BREED TECHNOLOGIES INC. is suffering growing pains. After an acquisition binge that quadrupled sales, Breed says it can compete with the airbag industry's two megasuppliers, TRW Inc. and Autoliv Inc.
However, investors are nervous and company stock is trading in the USA at about $8 per share, down from $24 in March.
Breed delayed a report of its fiscal 1998 earnings after federal regulators questioned $244 million of a $350 million write-off. And one of Breed's newly acquired divisions lost a key contract to supply Ford with steering wheels for the 2000 Taurus.
Despite all these headaches, Chief Executive Officer Johnnie Cordell Breed is sticking with her master plan. Since 1994, she has transformed a smallish manufacturer of airbag sensors into a safety system supplier integrating airbags, sensors, inflators, seat belts and steering wheels.
'Going global is expensive,' she said. 'But you need a certain amount of size to deal with customers in the future.'
The company rose to prominence with one product - a cheap, reliable airbag sensor.
When competitors produced superior electronic sensors, Breed abandoned its one-product strategy and went on a buying binge, acquiring 10 suppliers since 1994. Breed's sensors now account for 16 percent of sales, down from 85 percent in 1995.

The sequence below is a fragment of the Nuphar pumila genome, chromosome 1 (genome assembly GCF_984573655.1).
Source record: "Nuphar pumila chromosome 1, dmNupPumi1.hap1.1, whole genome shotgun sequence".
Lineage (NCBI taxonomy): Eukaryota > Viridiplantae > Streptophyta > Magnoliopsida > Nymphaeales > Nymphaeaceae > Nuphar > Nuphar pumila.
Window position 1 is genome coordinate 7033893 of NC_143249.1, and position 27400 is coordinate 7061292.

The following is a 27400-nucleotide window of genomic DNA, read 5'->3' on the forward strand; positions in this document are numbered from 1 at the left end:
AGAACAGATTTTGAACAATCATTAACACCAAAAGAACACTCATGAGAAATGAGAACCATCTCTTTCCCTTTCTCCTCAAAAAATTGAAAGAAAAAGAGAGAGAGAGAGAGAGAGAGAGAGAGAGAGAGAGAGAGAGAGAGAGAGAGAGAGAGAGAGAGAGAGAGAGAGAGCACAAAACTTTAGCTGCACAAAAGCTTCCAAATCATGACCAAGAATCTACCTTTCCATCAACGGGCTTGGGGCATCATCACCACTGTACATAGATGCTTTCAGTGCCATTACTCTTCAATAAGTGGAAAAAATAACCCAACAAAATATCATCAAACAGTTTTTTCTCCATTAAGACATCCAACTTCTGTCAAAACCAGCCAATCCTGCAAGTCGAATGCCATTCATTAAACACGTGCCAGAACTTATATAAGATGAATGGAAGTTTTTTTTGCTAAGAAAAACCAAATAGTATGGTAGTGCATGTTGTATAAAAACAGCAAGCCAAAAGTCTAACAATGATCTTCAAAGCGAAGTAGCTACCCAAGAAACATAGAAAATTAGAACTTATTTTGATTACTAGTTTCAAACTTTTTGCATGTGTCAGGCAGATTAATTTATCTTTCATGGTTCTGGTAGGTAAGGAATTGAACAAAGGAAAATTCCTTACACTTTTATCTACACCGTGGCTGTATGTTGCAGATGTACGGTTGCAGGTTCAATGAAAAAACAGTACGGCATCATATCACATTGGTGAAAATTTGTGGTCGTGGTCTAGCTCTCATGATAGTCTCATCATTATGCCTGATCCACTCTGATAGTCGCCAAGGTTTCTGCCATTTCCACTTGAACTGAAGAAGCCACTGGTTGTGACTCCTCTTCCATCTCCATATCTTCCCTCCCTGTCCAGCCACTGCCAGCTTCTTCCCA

In 1996, Breed purchased United Steering Systems. This allowed it to package steering wheels with airbags in the USA and expanded its business with Ford.
But the acquisition strategy carried a high price, including this year's $350 million write-off.
United Steering Systems had lost a major contract to make steering wheels for a high-volume vehicle. The contract accounted for 50 percent of United Steering Systems' revenue.
Breed says she knew it was losing the contract at the time of the acquisition and factored that into the purchase price.
Industry sources say that customer was Ford. Undaunted, Breed asked Ford to designate it as a 'preferred vendor' for future airbag contracts. Ford chose Takata.
Nevertheless, Breed says she is sticking to her plan. She says the focus on steering wheels is right and has been copied by industry rivals.